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My friend Russ (in the hat) and I halfway back from Baghdad to Kuwait before we were shipped home.

I’m with my parents and brother my last day before leaving for the Middle East. My mom had been crying most of the day.

A North Carolina native son grows up fast as a U.S. Marine during the invasion of Iraq By Michael E.C. Gery, Photos by Eric J. Cox

When he was in high school in Asheboro, Eric J. Cox loved motocross racing and thought he could make a career of it. But in 1999, his senior year, his dad lost his job (and family health insurance) when the local Black & Decker plant was sold and its operations ceased. Eric decided to join the Marine Corps instead, not only because he didn’t take well to school, but also because he thought it would please his dad, an Army vet. By fall, Eric was in boot camp at Parris Island, S.C. He had enlisted for five years. At one point, Eric imagined a career in the Marine Corps. He made progress during his assignments, including training in California. He wanted to prepare to attend the Naval Academy and maybe pursue a career in government or law enforcement. But a petty disciplinary action along the way dashed his hopes. He realized the Marine Corps would not groom him as an officer. He was

assigned to Camp Lejeune to work as a mechanic on amphibious assault vehicles. At least he was glad to be back home, more or less. In 2002, it became clear the U.S. government and military were building toward combat action in the Middle East. In February 2003, Cpl. Eric Cox was deployed to join the first wave of “Operation: Iraqi Freedom.” He left the U.S. Feb. 7 via Cherry Point Marine Air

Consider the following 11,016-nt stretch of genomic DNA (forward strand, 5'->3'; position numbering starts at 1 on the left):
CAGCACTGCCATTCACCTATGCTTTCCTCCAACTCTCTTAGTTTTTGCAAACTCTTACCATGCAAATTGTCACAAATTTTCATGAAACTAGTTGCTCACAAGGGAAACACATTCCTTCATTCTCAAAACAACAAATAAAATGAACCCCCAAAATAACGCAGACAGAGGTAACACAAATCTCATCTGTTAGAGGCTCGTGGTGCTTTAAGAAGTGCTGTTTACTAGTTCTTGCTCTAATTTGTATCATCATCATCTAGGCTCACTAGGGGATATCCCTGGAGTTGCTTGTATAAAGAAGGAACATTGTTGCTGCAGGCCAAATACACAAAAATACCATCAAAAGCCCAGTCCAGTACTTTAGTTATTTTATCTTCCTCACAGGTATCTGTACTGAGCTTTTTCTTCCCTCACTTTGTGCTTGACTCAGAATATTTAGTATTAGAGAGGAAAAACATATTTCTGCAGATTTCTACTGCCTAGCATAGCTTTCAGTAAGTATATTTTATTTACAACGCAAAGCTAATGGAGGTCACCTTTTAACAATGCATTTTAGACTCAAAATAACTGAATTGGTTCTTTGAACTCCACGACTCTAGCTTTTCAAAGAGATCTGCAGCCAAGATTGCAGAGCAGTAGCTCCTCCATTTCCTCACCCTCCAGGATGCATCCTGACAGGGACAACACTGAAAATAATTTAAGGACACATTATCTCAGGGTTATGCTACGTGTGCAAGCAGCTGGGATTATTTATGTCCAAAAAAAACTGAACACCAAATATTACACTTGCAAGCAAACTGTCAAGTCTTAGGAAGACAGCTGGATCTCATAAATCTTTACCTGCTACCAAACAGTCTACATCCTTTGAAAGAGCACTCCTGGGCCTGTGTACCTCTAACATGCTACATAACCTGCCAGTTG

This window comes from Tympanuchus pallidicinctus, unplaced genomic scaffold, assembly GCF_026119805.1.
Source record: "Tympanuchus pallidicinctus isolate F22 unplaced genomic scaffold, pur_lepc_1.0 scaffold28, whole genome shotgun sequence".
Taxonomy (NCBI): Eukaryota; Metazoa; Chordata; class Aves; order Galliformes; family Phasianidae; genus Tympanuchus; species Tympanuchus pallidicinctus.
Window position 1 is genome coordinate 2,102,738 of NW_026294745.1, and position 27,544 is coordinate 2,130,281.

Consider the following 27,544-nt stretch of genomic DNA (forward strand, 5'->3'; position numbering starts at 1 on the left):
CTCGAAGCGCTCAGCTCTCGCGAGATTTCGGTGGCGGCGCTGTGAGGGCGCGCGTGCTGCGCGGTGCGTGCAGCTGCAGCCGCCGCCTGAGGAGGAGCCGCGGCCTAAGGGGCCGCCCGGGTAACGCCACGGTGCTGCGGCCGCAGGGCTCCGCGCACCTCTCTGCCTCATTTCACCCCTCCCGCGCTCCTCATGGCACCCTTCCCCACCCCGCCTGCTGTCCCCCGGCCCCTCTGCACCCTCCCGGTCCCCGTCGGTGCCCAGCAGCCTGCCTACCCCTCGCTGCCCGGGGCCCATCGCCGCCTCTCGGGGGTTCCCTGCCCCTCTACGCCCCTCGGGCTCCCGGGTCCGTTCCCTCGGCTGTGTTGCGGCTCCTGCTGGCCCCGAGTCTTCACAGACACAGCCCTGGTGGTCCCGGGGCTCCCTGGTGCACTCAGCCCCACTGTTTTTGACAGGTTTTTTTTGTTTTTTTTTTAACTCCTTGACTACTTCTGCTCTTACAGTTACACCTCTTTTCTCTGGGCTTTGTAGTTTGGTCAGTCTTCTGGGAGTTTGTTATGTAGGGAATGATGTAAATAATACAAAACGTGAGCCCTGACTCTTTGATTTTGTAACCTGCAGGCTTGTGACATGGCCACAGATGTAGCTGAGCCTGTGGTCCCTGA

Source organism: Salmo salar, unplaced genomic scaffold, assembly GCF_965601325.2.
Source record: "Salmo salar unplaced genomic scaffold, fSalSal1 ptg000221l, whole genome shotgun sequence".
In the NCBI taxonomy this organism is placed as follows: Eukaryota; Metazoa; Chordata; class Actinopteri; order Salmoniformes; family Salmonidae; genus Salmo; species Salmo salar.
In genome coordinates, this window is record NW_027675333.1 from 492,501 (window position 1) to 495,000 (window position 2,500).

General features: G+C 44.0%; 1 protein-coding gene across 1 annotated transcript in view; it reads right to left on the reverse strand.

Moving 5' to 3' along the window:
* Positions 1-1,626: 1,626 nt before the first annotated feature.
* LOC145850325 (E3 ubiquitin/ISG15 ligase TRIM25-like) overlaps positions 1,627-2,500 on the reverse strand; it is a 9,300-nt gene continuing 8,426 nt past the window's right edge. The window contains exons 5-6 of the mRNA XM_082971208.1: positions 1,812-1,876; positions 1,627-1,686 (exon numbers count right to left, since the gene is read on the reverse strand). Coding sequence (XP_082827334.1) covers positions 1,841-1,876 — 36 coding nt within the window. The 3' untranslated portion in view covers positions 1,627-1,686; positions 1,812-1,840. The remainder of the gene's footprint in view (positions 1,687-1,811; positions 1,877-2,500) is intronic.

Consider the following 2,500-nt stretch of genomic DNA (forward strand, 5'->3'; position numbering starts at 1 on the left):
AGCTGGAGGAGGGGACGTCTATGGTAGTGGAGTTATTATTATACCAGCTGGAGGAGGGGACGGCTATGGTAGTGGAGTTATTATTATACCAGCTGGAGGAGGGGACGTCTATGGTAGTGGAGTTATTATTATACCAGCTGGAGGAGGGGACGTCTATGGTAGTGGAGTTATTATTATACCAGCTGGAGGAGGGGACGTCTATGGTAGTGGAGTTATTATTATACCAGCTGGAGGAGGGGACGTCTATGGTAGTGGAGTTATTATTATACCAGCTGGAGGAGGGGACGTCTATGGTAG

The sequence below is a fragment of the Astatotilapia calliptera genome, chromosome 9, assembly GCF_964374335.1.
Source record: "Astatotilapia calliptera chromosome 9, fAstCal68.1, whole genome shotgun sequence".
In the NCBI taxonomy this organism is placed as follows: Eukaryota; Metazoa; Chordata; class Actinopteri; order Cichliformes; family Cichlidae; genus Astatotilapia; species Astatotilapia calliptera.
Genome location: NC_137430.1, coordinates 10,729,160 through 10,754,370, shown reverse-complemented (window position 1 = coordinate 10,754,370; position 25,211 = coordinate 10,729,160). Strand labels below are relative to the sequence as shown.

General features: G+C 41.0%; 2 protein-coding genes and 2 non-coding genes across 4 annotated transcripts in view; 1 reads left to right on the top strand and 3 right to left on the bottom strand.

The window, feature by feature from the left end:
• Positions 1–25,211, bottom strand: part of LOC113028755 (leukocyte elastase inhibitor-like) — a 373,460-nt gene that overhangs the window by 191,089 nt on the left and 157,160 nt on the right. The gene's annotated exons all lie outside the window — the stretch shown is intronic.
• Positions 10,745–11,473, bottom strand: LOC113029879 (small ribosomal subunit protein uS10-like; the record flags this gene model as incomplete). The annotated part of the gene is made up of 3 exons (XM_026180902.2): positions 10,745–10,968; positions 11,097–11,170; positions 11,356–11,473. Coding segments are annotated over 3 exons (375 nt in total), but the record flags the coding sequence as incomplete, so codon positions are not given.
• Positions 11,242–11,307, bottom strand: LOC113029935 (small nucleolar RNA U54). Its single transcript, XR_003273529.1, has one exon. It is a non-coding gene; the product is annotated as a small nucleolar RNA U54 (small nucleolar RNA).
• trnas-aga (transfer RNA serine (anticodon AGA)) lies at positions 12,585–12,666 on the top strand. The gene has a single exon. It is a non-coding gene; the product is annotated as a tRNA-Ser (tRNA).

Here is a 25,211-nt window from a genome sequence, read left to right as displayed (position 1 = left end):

Corps Station. He carried with him an olive drab, Federal Supply-issued log book which would become his daily journal in Iraq. He recorded his experiences because his girlfriend Abby had asked him to write down everything, “good or bad.” They had fallen in love not four months before in Charlotte. He published his memoir “Cpl Cox” in 2009 through his own business, The Charlotte Press. The book contains excruciating detail about his time in Iraq. The detail, however, is not what many of us might imagine of life in a war zone. It’s more like the daily routine of a fun-loving, good-looking, red-blooded 22-year-old American male from North Carolina who happens to be working in a war zone far from home. Eric Cox kept a diary from February 2003 into May 2003 and left June 3 to return to Cherry Point and finally Camp Lejeune. His new book includes not only diary entries, but letters he wrote and received, and thoughts he had while assembling it all into the Carolina Country JANUARY 2010 21

Carolina Country Magazine, January 2010  

Volume 42, No. 1, Jaunary 2010; Max Woody’s chairs; A Marine in Iraq; Helpful tax credits;